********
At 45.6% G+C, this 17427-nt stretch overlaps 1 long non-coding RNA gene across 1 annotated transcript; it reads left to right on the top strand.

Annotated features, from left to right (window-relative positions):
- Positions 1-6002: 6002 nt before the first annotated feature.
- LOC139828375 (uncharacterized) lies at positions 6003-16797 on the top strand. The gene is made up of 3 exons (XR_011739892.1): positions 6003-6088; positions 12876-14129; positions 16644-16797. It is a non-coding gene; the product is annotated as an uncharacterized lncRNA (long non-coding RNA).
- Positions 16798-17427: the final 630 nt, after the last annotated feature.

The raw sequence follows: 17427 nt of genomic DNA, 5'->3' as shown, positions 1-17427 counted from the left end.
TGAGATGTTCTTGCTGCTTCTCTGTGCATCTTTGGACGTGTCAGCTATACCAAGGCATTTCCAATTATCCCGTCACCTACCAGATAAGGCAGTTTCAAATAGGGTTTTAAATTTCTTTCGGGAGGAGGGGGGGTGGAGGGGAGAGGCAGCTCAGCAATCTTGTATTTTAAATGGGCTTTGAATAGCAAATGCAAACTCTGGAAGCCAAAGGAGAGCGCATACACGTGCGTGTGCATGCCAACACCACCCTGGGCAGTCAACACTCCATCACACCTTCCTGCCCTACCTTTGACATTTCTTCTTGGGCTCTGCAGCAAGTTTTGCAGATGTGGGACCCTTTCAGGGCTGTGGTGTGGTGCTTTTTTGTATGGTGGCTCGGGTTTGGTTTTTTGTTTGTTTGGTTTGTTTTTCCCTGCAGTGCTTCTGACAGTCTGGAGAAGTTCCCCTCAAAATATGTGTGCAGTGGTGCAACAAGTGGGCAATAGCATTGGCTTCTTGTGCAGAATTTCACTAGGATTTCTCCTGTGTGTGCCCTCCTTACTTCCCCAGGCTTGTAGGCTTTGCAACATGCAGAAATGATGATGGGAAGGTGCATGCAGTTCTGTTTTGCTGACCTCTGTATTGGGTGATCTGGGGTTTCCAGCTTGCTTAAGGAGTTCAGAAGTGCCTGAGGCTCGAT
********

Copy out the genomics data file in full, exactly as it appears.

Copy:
At 45.6% G+C, this 17427-nt stretch overlaps 1 long non-coding RNA gene across 1 annotated transcript; it reads left to right on the top strand.

Annotated features, from left to right (window-relative positions):
- Positions 1-6002: 6002 nt before the first annotated feature.
- LOC139828375 (uncharacterized) lies at positions 6003-16797 on the top strand. The gene is made up of 3 exons (XR_011739892.1): positions 6003-6088; positions 12876-14129; positions 16644-16797. It is a non-coding gene; the product is annotated as an uncharacterized lncRNA (long non-coding RNA).
- Positions 16798-17427: the final 630 nt, after the last annotated feature.

The raw sequence follows: 17427 nt of genomic DNA, 5'->3' as shown, positions 1-17427 counted from the left end.
TGAGATGTTCTTGCTGCTTCTCTGTGCATCTTTGGACGTGTCAGCTATACCAAGGCATTTCCAATTATCCCGTCACCTACCAGATAAGGCAGTTTCAAATAGGGTTTTAAATTTCTTTCGGGAGGAGGGGGGGTGGAGGGGAGAGGCAGCTCAGCAATCTTGTATTTTAAATGGGCTTTGAATAGCAAATGCAAACTCTGGAAGCCAAAGGAGAGCGCATACACGTGCGTGTGCATGCCAACACCACCCTGGGCAGTCAACACTCCATCACACCTTCCTGCCCTACCTTTGACATTTCTTCTTGGGCTCTGCAGCAAGTTTTGCAGATGTGGGACCCTTTCAGGGCTGTGGTGTGGTGCTTTTTTGTATGGTGGCTCGGGTTTGGTTTTTTGTTTGTTTGGTTTGTTTTTCCCTGCAGTGCTTCTGACAGTCTGGAGAAGTTCCCCTCAAAATATGTGTGCAGTGGTGCAACAAGTGGGCAATAGCATTGGCTTCTTGTGCAGAATTTCACTAGGATTTCTCCTGTGTGTGCCCTCCTTACTTCCCCAGGCTTGTAGGCTTTGCAACATGCAGAAATGATGATGGGAAGGTGCATGCAGTTCTGTTTTGCTGACCTCTGTATTGGGTGATCTGGGGTTTCCAGCTTGCTTAAGGAGTTCAGAAGTGCCTGAGGCTCGAT